Several similar effects can already happen in our world.
Carotenemia is a condition cause by excessive consumption of carrots. Several chemicals that give carrots it's orange colour are absorbed by our bodies and because they are fat-soluble they get stored in fatty tissues including outer layer of skin.
It does not exactly give us bioluminescence but it's possible we discover a chemical with similar physical properties that is also Fluorescent or Phosphorescent.
Fluorescence means absorbing high frequency (short wavelength) light and reemiting lower frequency (higher wavelength). The most popular examples are combination of "black light" that is near-UV light source with a material that absorbs it and reemits visible light with disco-violet hue.
This doesn't address your scenario of living organisms in deep caves. But it may seem like it produces light out of nothing on the night side of the planet if you have some source of UV, for example a black hole couple of light years away. In real world such a black hole would also be visible in the regular spectrum so it depends how realistic your universe is.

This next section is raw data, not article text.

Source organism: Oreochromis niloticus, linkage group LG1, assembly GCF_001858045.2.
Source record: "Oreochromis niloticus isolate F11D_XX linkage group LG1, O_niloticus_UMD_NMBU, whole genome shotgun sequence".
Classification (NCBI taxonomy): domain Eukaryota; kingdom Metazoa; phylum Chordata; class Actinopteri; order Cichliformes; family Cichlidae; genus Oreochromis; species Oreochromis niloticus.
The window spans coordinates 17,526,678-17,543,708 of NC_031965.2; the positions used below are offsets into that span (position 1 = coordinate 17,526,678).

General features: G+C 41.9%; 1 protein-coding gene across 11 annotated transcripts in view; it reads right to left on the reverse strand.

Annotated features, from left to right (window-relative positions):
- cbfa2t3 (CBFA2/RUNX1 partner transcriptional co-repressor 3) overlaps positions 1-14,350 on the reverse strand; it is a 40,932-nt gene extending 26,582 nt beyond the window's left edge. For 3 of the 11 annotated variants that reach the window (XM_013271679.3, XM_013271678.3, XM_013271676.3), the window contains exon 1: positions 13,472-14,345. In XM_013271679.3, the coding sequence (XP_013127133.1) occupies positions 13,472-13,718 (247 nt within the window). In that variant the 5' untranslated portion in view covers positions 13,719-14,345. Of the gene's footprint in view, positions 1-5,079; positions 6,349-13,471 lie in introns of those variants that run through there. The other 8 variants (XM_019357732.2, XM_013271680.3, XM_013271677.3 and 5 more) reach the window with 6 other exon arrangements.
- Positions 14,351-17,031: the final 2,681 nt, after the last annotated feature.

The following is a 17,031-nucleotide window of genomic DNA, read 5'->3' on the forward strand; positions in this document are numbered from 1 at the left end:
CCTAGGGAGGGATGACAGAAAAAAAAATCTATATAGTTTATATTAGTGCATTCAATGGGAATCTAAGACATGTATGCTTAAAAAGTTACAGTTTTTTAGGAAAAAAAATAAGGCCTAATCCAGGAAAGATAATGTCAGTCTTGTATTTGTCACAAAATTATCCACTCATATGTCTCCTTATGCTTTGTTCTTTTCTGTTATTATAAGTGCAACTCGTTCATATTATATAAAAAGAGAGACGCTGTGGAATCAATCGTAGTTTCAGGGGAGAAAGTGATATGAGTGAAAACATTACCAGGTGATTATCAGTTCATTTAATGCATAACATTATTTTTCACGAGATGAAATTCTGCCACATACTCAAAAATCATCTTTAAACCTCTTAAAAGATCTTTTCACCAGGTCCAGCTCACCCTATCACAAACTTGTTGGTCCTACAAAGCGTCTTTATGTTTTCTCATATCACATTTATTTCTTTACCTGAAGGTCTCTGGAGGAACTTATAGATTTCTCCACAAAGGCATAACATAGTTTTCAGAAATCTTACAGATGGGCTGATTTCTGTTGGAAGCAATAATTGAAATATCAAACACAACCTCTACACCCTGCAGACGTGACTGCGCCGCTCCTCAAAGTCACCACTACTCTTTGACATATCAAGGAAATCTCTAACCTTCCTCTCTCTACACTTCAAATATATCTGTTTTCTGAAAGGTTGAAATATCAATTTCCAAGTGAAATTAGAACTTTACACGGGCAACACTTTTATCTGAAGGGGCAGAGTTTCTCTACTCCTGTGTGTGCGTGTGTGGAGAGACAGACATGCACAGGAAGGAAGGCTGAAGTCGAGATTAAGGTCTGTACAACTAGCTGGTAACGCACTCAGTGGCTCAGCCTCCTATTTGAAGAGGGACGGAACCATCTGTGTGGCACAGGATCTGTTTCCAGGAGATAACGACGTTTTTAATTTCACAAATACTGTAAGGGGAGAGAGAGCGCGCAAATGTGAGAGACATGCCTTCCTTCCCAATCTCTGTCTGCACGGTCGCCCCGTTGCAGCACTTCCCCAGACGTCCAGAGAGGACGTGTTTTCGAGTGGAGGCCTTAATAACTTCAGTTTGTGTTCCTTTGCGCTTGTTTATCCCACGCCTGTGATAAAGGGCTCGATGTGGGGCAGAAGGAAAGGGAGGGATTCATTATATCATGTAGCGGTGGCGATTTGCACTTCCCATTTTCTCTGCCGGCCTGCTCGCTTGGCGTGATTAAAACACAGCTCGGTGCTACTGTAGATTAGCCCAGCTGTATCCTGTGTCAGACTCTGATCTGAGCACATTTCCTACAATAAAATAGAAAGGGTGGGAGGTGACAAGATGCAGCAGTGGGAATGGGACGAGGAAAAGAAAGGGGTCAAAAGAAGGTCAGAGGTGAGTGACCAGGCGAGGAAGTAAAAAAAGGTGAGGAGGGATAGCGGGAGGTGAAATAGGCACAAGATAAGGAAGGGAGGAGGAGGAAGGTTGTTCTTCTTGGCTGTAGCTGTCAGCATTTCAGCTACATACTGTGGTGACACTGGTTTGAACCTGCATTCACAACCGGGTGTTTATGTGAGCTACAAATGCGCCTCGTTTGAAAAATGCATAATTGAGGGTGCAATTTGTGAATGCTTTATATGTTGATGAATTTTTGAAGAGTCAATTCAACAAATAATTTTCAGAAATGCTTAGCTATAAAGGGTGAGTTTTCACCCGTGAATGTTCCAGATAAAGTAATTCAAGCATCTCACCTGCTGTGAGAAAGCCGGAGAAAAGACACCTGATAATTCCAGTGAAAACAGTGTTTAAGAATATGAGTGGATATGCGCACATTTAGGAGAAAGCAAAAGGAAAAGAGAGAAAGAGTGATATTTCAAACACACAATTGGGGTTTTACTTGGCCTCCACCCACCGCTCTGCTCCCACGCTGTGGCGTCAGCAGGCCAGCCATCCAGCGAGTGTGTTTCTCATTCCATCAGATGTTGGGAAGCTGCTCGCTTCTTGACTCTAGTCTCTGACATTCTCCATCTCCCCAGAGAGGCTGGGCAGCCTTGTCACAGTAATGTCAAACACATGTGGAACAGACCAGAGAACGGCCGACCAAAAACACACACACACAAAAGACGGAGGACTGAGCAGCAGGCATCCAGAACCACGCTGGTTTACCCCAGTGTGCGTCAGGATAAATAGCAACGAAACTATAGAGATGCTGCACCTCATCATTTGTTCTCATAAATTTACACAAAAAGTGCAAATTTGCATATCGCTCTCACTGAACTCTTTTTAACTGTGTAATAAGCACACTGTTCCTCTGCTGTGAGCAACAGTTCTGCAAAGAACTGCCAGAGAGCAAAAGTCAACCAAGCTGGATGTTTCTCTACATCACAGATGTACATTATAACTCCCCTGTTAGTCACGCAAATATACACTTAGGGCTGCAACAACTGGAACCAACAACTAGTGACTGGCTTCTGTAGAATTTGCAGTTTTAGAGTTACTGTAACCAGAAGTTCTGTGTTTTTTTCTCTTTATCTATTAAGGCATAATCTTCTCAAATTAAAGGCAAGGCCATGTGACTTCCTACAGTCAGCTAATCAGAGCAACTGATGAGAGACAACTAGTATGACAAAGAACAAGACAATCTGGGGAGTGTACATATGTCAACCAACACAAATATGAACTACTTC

Phosphorescence is slightly more complicated mechanism of delayed reemision. It could allow your organisms to absorb energy during daylight and slowly emit weak light throughout the night.
For Bioluminescence you need the organism to actually perform the chemical reaction. Microorganisms consumed by the animals are dissolved in the stomach and all their reactions stop. What's probably more realistic is skin infection by bioluminescent fungi.
Fungi are known to infect higher organisms and leech of their matter and energy. They could use some of it to produce light. The problem is that they don't really have an evolutionary reason to do it. The point of bioluminescence for fungi them is to attract insects to consume them. If they are already feeding off your skin they will "want" to attract less attention, not more. Of course you can always ignore it and handwave some symbiotic relationship between the fungi and the animal.